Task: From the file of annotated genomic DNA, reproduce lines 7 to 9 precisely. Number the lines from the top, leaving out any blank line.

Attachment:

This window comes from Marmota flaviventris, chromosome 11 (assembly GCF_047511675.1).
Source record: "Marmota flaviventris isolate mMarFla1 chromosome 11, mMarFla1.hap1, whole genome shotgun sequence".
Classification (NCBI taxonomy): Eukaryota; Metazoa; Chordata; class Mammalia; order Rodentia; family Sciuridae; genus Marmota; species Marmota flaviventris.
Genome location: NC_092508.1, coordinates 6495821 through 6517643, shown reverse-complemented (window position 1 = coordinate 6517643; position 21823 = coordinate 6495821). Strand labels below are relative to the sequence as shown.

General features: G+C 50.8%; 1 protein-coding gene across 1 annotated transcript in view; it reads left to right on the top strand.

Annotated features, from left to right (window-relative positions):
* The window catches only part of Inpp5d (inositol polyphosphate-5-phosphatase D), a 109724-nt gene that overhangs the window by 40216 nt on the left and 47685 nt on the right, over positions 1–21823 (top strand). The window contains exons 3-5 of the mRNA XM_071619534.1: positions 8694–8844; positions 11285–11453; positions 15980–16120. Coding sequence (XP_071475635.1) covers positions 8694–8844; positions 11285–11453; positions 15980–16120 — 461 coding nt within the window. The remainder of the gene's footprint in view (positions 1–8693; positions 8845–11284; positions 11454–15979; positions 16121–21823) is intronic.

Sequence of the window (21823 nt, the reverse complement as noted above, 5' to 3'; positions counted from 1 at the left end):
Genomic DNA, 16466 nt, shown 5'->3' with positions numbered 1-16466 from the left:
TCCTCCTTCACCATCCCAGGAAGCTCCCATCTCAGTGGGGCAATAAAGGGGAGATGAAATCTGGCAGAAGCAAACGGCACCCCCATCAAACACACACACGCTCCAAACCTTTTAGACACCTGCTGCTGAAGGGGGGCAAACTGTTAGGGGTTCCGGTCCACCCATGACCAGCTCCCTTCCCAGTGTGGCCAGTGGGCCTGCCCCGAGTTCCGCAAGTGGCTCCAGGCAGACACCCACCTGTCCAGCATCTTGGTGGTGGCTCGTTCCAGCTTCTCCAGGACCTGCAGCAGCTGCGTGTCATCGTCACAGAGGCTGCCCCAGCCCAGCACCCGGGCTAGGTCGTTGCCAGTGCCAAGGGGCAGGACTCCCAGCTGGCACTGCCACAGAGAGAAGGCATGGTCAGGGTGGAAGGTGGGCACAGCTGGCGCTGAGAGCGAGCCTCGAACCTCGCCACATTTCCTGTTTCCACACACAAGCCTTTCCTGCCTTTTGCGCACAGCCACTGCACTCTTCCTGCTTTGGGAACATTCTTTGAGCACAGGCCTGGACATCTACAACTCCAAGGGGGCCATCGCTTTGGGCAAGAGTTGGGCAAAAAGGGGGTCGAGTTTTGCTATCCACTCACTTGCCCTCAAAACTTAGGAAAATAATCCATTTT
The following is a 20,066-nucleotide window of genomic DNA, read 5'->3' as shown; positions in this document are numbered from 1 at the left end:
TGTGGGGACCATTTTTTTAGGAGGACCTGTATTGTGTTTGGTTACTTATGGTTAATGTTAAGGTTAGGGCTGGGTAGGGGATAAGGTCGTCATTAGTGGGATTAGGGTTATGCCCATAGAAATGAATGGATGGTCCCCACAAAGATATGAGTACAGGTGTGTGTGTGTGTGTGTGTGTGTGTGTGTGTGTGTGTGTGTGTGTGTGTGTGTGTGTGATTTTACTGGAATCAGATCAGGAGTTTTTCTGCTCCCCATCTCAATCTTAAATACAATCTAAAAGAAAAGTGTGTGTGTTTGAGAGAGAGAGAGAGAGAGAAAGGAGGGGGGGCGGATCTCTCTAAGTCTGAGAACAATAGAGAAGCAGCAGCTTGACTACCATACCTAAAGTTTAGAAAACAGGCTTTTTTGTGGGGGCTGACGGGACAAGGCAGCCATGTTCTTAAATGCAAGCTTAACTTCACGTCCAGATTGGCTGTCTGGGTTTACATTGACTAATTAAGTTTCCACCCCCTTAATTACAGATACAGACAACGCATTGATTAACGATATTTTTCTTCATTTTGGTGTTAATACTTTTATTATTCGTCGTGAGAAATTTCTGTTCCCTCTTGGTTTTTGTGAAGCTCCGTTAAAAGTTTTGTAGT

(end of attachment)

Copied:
* The window catches only part of Inpp5d (inositol polyphosphate-5-phosphatase D), a 109724-nt gene that overhangs the window by 40216 nt on the left and 47685 nt on the right, over positions 1–21823 (top strand). The window contains exons 3-5 of the mRNA XM_071619534.1: positions 8694–8844; positions 11285–11453; positions 15980–16120. Coding sequence (XP_071475635.1) covers positions 8694–8844; positions 11285–11453; positions 15980–16120 — 461 coding nt within the window. The remainder of the gene's footprint in view (positions 1–8693; positions 8845–11284; positions 11454–15979; positions 16121–21823) is intronic.

Sequence of the window (21823 nt, the reverse complement as noted above, 5' to 3'; positions counted from 1 at the left end):
Genomic DNA, 16466 nt, shown 5'->3' with positions numbered 1-16466 from the left: